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From worker-brc-news@lists.tao.ca Thu Dec 7 07:26:09 2000
Date: Wed, 6 Dec 2000 21:50:05 -0500
From: Todd Tucker <tnt@econjustice.net>
Reply-To: caffentz@usm.maine.edu, gcaffentz@aol.com
Subject: [BRC-NEWS] The World Bank versus the World
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The World Bank's Impacts on Education: The World Bank versus the World

By C. George Caffentzis <gcaffentz@aol.com>, 1 December 2000

The World Bank, founded along with the International Monetary Fund (IMF) in 1944, began as a reconstruction and development bank in the immediate post-WWII years. Its role was largely devoted to financing big civil engineering projects—dams, highways, electric grids, etc.—for almost thirty years. But the debt crisis of the early 1980s gave the World Bank the power to engage in social engineering on a grand scale in heavily indebted countries of the Americas, Africa and Asia. The World Bank gave this policy a chiropractic name, structural adjustment, and one of its targets was to commodify education. Consequently, we now have a bank dictating education policy throughout what was the former colonial world and repressing one of the primary social demands of the planet: greater access to education on all levels.

SAPs in Education

Since the early 1980s, dozens of indebted countries were granted structural adjustment loans (which often merely paid the interest on other loans) on the condition that, among other draconian measures, the national governments totally restructure their education systems by:

(a) reducing state expenditures on education, especially in tertiary institutions;

(b) charging tuition fees throughout all levels of the educational system, from primary schools to universities;

(c) promoting a reduction of departments in tertiary institutions (and in some cases completely closing colleges and universities) and emphasizing regional centers of excellence.

This led to a deep contradiction. The World Bank's official ideology has been that knowledge and education is the most important element in economic development. However, its structural adjustment programs (SAPs) are designed in a way that lower educational entitlements and force students from working class families (who cannot afford the tuition fees) out of the education system.

The Results of SAPs

World Bank officials continually repress this contradiction and feign surprise when they review their SAPs' dramatically negative consequences for educational systems throughout the Third World, most especially for Sub-Saharan Africa and Latin America. For with the end of colonialism in the 1950s, there was a tremendous increase in educational attainment and access in Asia, Africa and the Americas. Education systems arose literally from nothing on the basis of the work and enthusiasm of the anti-colonial movement. But the World Bank's (and IMF's) structural adjustment regime halted and even reversed this progress in the former colonial countries.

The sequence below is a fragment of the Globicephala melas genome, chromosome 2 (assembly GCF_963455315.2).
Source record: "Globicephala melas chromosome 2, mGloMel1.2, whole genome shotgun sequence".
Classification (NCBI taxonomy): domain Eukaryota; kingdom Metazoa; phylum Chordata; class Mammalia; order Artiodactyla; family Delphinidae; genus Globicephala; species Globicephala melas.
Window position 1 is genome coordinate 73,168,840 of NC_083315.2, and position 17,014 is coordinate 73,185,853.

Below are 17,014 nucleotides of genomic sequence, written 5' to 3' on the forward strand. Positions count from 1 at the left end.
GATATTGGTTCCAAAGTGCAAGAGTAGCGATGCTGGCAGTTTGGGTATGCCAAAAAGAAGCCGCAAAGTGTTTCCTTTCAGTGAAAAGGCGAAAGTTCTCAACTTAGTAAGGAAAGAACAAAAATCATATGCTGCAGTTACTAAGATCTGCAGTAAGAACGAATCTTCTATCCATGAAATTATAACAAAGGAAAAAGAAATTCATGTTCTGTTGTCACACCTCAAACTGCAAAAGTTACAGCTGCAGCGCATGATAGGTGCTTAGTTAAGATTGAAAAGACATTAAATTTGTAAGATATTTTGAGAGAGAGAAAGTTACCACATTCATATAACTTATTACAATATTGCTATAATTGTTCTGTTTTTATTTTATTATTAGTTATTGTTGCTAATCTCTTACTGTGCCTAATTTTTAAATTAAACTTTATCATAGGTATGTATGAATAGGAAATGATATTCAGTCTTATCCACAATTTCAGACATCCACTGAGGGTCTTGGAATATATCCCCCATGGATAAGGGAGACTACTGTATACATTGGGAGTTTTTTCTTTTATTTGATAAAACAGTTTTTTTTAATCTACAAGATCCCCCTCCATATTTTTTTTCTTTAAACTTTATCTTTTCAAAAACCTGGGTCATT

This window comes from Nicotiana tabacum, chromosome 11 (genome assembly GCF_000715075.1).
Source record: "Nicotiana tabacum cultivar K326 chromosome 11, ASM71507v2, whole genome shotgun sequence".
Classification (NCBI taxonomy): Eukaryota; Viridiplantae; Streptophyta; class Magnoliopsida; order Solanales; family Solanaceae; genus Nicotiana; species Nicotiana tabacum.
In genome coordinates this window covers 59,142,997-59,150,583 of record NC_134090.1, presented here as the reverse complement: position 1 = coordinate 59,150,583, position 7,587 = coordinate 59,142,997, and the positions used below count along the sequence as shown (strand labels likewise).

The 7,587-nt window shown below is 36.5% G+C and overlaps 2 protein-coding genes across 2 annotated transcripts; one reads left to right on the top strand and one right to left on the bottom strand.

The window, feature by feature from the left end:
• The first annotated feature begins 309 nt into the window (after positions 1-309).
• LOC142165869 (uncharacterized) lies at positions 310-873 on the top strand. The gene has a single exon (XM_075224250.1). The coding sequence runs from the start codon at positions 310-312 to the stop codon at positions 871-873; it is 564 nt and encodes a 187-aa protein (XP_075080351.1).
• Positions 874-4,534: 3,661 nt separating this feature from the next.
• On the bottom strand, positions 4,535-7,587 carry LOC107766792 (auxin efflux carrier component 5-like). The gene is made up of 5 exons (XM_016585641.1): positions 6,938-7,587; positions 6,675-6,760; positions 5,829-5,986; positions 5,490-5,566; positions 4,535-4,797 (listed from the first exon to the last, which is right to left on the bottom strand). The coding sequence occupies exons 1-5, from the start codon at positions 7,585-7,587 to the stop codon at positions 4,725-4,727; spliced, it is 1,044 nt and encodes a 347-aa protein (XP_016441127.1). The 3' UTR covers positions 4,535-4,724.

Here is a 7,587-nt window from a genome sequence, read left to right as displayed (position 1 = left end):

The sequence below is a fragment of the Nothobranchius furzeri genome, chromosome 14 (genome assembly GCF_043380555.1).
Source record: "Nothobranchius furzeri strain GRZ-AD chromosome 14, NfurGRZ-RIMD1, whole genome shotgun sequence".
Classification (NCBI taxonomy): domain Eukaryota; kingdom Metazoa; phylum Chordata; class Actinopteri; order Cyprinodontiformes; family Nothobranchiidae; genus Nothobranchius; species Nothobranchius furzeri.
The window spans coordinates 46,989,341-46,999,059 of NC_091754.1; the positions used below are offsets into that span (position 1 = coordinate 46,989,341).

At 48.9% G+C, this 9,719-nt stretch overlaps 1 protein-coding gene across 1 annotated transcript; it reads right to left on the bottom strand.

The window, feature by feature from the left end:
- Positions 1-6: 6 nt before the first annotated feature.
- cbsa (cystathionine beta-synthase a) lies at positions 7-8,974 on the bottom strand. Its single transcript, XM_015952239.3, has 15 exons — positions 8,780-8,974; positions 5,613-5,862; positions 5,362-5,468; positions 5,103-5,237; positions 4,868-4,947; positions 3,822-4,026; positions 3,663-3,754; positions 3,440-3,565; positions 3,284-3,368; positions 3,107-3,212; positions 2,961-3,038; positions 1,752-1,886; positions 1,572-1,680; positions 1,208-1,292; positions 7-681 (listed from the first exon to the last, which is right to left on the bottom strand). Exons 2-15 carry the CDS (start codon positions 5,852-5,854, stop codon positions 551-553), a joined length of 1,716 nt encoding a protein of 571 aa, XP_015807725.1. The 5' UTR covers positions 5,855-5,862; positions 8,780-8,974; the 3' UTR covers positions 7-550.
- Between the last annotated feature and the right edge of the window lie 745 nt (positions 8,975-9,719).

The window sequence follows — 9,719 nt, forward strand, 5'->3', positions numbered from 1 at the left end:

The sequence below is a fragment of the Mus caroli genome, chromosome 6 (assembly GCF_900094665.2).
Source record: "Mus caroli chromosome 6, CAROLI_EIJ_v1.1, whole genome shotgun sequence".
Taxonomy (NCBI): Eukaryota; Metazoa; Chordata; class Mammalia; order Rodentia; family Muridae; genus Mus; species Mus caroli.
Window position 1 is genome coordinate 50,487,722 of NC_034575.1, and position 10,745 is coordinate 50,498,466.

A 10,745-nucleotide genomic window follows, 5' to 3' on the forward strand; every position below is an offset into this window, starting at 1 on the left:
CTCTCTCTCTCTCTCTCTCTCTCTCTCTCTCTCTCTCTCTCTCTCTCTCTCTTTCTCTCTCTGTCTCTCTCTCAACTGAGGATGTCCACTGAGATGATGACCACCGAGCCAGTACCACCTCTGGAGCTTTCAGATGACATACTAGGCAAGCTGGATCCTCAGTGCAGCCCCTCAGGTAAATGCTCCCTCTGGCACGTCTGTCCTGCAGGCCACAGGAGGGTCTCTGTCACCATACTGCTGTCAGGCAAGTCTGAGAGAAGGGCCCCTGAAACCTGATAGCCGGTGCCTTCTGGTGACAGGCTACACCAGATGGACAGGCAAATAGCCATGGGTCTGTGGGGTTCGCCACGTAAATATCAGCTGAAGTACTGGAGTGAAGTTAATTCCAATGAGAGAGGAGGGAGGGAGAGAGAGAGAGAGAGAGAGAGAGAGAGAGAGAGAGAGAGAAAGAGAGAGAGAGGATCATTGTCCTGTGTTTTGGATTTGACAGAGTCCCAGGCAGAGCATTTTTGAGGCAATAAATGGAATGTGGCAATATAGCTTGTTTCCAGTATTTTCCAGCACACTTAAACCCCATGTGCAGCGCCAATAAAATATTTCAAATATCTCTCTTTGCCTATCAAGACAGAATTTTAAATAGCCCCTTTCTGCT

The gap between educational opportunities for young people in those areas versus those in high income (often colonizing) countries widened dramatically again in the 1980s and 1990s. For example, according to recent UNESCO statistics, the percentage of young people in high income countries going on to tertiary education between 1980 and 1995 increased from 35% to 57% while the level of investment per student increased by 10% during that period. But in low and middle income (mostly colonized) countries, which were most affected by structural adjustment between 1980 and 1995, the expenditure per student on the tertiary level fell by nearly 50% while enrollment on that level has largely stagnated in most middle income countries as well in the low income countries of Latin America, South Asia, Europe and Central Asia.

The most upsetting result of structural adjustment, however, has been its impact on primary school enrollment and investment. The World Bank justified its SAPs in education by arguing that Third World countries should reduce their investment in tertiary level institutions in order to increase their investment in primary schooling. But this has not happened in many of the most vulnerable areas of the world. For example, between 1980 and 1995 expenditure per primary school student fell in Sub-Saharan Africa by 20%, in East Asia and the Pacific by 25% and in Latin America by 2%. Indeed, in one region in this period, Sub-Saharan Africa, the actual enrollment in primary school fell by about 4%.

The Anti-SAP Student Movement

A new anti-SAP student movement throughout Africa, Asia and the Americas has organized thousands of demonstrations and strikes since the mid-1980s demanding the end of policies making education a commodity out of reach of the children of the working class. This movement (reminiscent of the anti-colonial student movement) launched itself in the face of massive and direct police repression (whose tools are never begrudged by the World Bank to indebted governments). In Africa, literally hundreds of students have been killed in anti-SAP demonstrations in Nigeria, Mobuto's Zaire, Uganda, Kenya, and South Africa. In the Americas, the students in Mexico, Nicaragua, Venezuela, and Argentine have carried out some of the largest (involving hundreds of thousands of students) and longest (lasting for almost a year) student strikes in history to protest SAPs.

The young people who spearheaded the anti-World Bank/IMF demonstrations in Washington DC in April 2000 were simply the latest expression of a new movement of students and youth around the planet who have spoken for themselves and have definitively concluded with their bodies and their lives that the World Bank's education policies must be reversed.